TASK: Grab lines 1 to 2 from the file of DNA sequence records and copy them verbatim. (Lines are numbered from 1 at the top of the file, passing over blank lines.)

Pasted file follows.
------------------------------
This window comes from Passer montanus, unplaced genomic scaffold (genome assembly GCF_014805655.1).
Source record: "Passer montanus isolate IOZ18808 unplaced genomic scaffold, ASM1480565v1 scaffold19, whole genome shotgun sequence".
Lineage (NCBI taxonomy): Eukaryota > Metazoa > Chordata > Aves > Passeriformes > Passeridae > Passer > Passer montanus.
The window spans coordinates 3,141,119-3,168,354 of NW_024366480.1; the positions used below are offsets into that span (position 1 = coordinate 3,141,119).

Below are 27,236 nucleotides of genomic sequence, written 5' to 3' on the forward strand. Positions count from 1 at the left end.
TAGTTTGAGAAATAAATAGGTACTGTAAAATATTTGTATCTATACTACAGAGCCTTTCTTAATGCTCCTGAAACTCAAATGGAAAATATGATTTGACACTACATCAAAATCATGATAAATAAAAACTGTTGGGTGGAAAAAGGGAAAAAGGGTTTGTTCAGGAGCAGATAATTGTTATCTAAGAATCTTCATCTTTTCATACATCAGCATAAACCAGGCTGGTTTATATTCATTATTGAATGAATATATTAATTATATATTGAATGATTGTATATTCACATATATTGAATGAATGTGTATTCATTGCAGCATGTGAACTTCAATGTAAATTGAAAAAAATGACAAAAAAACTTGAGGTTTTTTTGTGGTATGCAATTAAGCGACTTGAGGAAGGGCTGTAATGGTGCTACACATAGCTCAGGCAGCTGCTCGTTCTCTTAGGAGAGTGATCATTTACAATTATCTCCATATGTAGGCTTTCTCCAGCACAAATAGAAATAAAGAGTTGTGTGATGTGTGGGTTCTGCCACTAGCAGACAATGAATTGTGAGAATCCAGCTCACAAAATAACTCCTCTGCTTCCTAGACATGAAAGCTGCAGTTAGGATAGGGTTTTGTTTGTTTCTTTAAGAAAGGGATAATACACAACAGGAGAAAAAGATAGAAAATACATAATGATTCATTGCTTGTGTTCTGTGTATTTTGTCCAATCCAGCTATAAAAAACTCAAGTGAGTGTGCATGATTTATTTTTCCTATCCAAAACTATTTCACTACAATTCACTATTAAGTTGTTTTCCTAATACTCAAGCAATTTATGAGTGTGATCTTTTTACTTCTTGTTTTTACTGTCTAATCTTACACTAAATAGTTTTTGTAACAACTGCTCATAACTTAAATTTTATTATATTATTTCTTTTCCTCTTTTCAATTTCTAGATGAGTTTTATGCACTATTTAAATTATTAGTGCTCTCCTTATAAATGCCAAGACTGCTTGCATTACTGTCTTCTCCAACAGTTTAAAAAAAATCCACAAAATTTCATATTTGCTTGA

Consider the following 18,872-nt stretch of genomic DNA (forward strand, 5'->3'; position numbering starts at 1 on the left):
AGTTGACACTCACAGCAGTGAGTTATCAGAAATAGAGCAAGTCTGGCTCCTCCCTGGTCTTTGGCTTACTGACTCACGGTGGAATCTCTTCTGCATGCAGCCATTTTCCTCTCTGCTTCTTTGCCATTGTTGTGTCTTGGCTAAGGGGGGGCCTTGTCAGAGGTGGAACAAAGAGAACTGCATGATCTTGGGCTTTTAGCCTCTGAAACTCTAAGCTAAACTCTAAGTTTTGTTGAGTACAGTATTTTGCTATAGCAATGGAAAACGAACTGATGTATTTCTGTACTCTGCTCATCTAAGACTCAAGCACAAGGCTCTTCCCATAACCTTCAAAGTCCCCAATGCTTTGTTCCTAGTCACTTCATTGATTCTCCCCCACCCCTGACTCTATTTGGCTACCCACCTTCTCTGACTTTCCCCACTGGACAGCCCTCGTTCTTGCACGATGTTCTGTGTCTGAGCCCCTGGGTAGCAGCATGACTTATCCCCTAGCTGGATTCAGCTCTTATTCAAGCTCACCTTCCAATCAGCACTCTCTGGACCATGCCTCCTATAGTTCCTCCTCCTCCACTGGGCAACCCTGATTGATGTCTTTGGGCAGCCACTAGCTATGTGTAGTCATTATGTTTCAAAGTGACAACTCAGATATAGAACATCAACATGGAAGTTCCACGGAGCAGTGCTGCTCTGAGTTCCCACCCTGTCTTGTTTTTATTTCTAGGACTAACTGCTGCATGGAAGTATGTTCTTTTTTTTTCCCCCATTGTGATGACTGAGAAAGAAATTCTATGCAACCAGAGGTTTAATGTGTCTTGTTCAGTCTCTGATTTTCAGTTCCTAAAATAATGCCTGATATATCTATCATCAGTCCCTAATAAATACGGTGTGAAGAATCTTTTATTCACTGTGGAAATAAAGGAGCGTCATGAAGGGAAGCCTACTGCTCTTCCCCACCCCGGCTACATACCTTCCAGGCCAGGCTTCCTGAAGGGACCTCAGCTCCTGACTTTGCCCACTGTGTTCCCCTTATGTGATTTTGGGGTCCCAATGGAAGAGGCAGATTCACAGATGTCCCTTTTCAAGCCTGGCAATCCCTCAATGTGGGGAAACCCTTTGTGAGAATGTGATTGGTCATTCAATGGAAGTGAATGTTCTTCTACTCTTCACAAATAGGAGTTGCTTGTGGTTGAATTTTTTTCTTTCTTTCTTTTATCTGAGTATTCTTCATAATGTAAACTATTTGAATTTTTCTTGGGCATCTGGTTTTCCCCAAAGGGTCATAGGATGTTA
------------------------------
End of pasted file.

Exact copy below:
This window comes from Passer montanus, unplaced genomic scaffold (genome assembly GCF_014805655.1).
Source record: "Passer montanus isolate IOZ18808 unplaced genomic scaffold, ASM1480565v1 scaffold19, whole genome shotgun sequence".